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Get to know the city of Johnstown through this informative article presented by the abuse law firm of Johnstown. Learn more about the history of the area.
Johnstown is the principal city of the Johnstown, Pennsylvania, Metropolitan Statistical Area. Located in Cambria County, it is also included in the Johnston-Somerset, PA Combined Statistical Area. The city was first settled in 1770; however, it wasn't until 1791 when a settlement was established by Swiss German immigrant Joseph Jahns. In 1800, Johnstown was platted as Conemaugh Old Town. The community was incorporated as the Conemaugh borough on January 12, 1831. On April 14, 1834, it was renamed Johnstown. The town acted as a port and key transfer point on the Pennsylvania Main Line Canal between 1834 and 1854. In 1842, Charles Dickens visited Johnstown via the canal.
After the development of the Pennsylvania Railroad, the use of canals became obsolete. The town continued to grow as it was a stop on the railroad's mainline. Iron, steel and coal became central to the town. In 1860, the Cambria Iron Company located in Johnstown was the leading steel producer in the U.S.
However, the steel town was hit with tragedy on May 30, 1889. As it began raining in the valley, a dam holding an artificial lake in the mountains northeast of the town gave way. Flooding Johnstown with around 20 million tons of water, churches, homes, saloons, a railroad station, a library, a roller rink and two opera houses were buried under mud and debris. At least 2,209 people died in the disaster. At the same time, the old stone Pennsylvania Railroad bridge also caught on fire. Because of the Johnstown flood of 1889, the American Red Cross was established as the pre-eminent emergency relief organization in the U.S.
Nonetheless, this didn't stop the town from growing and prospering. On April 7, 1890, Johnstown was incorporated as a city after the merger of six surrounding boroughs. The city experienced another flood on St. Patrick's Day in 1936. This led the citizens of Johnstown to write to President Franklin Roosevelt in hopes of convincing him for federal aid. In August 1938, the U.S. Army Corps of Engineers set out to gouge, widen, deepen and realign 9.2 miles of the river channel in the city for the next five years. Now a "flood-free" city, residents in the area began to encouraged friends and families to bring new businesses to the area. Professional ice hockey teams like the Johnstown Blue Birds and the Johnstown Jets found a home in the city in 1941 and 1950, respectively.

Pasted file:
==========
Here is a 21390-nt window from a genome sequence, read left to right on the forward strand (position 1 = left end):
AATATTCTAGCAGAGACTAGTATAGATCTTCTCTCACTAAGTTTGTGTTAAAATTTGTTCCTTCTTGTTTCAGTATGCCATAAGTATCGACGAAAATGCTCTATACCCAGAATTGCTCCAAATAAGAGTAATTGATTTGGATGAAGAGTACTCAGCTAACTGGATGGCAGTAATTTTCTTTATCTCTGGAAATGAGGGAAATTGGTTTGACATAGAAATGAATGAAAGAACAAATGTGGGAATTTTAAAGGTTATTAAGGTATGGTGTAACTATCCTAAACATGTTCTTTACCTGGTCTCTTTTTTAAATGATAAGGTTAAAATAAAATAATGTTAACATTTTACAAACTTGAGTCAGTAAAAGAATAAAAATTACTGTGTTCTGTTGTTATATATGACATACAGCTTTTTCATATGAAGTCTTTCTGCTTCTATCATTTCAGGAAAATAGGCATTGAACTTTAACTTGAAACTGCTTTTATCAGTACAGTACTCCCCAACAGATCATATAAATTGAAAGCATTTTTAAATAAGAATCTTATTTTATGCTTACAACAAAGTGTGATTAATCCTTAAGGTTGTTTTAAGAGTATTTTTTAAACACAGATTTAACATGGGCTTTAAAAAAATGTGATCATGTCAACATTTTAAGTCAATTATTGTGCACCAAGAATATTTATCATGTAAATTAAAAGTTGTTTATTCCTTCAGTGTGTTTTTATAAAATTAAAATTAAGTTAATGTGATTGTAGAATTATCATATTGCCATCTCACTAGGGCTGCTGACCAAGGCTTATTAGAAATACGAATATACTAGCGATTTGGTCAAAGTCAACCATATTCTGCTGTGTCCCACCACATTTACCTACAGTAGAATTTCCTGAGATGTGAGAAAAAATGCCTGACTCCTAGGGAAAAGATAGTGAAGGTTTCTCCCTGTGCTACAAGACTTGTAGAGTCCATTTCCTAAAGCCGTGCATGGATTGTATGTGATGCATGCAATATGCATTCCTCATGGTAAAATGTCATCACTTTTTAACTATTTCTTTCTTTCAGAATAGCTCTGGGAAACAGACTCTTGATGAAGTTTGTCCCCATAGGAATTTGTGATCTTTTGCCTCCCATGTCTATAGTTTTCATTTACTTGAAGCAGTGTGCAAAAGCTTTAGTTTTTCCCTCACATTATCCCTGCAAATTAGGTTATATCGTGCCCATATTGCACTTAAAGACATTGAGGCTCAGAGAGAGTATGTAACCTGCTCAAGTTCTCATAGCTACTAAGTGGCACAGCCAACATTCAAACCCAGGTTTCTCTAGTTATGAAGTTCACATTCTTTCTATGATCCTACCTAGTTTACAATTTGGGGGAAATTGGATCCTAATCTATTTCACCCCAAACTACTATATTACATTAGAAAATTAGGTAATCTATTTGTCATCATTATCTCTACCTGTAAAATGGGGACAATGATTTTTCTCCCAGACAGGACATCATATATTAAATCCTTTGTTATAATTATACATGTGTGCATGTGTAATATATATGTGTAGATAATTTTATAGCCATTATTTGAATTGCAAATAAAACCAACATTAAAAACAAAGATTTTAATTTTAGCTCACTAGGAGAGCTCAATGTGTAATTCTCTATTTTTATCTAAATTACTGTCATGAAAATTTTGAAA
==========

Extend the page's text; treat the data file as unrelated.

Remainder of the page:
In 1977 another flood happened in the city. Although the top management of the Cambria plant (now Bethlehem Steel) decided to stay in Johnstown, most of the steel production in the city was abandoned by the early 1990s as domestic and foreign competition raised. As of the early 2000s, the city is located in the middle of the "Health Belt." It is now a regional medical, cultural, educational and communications center. In the 2010 census, Johnstown has a population of 20,978 people.
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The City of Johnstown is home to five national historic districts. This includes:
Situated within these historic districts are a number of properties that have been individually added to the National Register of Historic Places (NRHP). These are:
Another historical landmark in Johnstown is the Johnstown Stone Bridge. Located on Walnut Street, the seven-arch stone railroad bridge spans the Conemaugh River. Constructed from 1887 to 1888 by the Pennsylvania Railroad, it was the site of the three-day fire during the 1889 Johnstown Flood. Now owned by the Norfolk Southern Railway, this landmark is home to the Stone Bridge Lighting Project of the Johnstowntown Area Heritage Association (JAHA).
The $1.2 million lighting project was created in memory of Rep. John Murtha and was dedicated on September 24, 2011. Every evening the stone bridge is lit up for three hours with colorful programmable LED lights. The colors are chosen by the JAHA with inclusive, fun and meaningful in mind. Most of the color schemes often reflect holidays and special events; however, the association is happy to accept light requests and rentals. To enjoy the lighting show, visitors can check out the bridge's light time on the JAHA website. Depending on the seasons, it can vary slightly.
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